“Maybe One Day I Will also be Almito”: Ethiopian Israelis, Naming, and the Politics of Immigrant Identity

Sophie D. Walsh, Liat Yakhnich

Research output: Contribution to journalArticlepeer-review

5 Scopus citations

Abstract

The issue of name change, and in particular name reclaiming (i.e., taking back a heritage name), among immigrants has been rarely studied academically, despite its centrality to immigrant identity and immigration experiences. Immigrants, in many countries, are often encouraged or pressured to change their names, but in recent years, some have chosen to reclaim their heritage or original names. This article analyzes the practice of name reclaiming among young Israelis of Ethiopian heritage, a community that has experienced racial discrimination. Data were gathered through a qualitative phenomenological study of 19 young adults who immigrated to Israel from Ethiopia as minors. The analysis yielded two simultaneous dialogues: an internal dialogue in which individuals described their personal experience of name reclaiming and an external dialogue in which name reclaiming reflected a political and social process through which a discriminated minority could express increased feelings of power and agency. The results enrich the study of migration by showing the ways in which personal and social-political processes experienced by a discriminated minority intertwine, as vividly illustrated by the specific case of name reclaiming.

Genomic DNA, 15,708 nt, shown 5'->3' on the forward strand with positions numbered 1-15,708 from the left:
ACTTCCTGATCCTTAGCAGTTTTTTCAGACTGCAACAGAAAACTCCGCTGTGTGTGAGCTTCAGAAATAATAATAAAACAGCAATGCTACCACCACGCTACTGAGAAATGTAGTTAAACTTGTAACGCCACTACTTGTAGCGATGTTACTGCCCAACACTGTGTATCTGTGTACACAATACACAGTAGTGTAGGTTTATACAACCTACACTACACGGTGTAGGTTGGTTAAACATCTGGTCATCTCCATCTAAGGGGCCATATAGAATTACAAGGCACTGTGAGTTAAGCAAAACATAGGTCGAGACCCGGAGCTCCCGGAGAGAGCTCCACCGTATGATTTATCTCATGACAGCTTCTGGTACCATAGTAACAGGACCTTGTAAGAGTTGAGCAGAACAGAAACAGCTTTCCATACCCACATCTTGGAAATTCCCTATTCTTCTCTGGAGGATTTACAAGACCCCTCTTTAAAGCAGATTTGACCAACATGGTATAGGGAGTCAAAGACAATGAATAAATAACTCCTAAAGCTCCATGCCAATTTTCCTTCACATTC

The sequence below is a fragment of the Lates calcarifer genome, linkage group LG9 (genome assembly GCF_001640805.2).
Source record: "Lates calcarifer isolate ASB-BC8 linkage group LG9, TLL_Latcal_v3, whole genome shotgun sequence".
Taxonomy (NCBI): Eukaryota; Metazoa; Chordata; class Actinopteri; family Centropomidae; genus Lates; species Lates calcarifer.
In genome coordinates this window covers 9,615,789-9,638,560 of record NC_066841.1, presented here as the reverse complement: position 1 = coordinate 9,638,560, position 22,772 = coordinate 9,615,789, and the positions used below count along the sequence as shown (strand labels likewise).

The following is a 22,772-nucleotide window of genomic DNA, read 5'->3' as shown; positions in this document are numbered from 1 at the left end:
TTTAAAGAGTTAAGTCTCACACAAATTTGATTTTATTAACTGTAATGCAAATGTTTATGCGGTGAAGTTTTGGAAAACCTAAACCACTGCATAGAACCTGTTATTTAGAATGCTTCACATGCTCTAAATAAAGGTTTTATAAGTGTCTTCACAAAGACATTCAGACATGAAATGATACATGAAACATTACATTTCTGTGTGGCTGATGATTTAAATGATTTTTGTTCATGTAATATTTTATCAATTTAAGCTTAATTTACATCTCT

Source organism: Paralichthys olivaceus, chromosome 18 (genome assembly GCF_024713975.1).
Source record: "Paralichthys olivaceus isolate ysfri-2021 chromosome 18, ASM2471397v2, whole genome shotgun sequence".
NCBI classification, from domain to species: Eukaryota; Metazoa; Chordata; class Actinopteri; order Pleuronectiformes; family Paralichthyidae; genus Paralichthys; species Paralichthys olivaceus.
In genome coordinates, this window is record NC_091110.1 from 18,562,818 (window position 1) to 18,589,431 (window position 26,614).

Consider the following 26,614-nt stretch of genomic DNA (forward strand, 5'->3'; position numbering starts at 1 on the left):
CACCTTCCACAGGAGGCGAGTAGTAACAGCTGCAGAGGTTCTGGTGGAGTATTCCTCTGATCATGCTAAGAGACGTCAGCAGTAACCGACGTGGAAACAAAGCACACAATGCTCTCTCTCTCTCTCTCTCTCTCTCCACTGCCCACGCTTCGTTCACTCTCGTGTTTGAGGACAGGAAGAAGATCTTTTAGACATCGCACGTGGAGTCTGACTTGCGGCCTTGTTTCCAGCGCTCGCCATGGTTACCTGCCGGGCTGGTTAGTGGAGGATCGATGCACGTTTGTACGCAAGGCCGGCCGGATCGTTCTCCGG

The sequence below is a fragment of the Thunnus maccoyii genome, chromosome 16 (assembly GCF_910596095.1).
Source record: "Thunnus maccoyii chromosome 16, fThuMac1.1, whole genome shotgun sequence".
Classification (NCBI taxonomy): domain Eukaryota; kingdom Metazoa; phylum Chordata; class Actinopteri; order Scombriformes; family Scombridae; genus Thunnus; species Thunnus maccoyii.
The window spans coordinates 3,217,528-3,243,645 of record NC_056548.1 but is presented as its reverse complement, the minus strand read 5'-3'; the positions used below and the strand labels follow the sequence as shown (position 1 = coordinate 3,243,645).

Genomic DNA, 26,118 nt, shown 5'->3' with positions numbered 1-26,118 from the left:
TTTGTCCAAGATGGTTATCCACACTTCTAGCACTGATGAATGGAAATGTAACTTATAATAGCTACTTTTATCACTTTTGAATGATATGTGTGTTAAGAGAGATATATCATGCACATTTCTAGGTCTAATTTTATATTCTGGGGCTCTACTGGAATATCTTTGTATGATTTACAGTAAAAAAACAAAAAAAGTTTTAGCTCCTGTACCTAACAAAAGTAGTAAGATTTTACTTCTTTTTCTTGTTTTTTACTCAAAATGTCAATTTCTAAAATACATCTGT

Original languageEnglish
Pages (from-to)873-901
Number of pages29
JournalInternational Migration Review
Volume55
Issue number3
DOIs
StatePublished - Sep 2021

Bibliographical note

Publisher Copyright:
© The Author(s) 2020.

Keywords

  • Ethiopian immigrants
  • Israel
  • identity
  • immigration
  • name change
  • racial discrimination

Fingerprint

Dive into the research topics of '“Maybe One Day I Will also be Almito”: Ethiopian Israelis, Naming, and the Politics of Immigrant Identity'. Together they form a unique fingerprint.

Cite this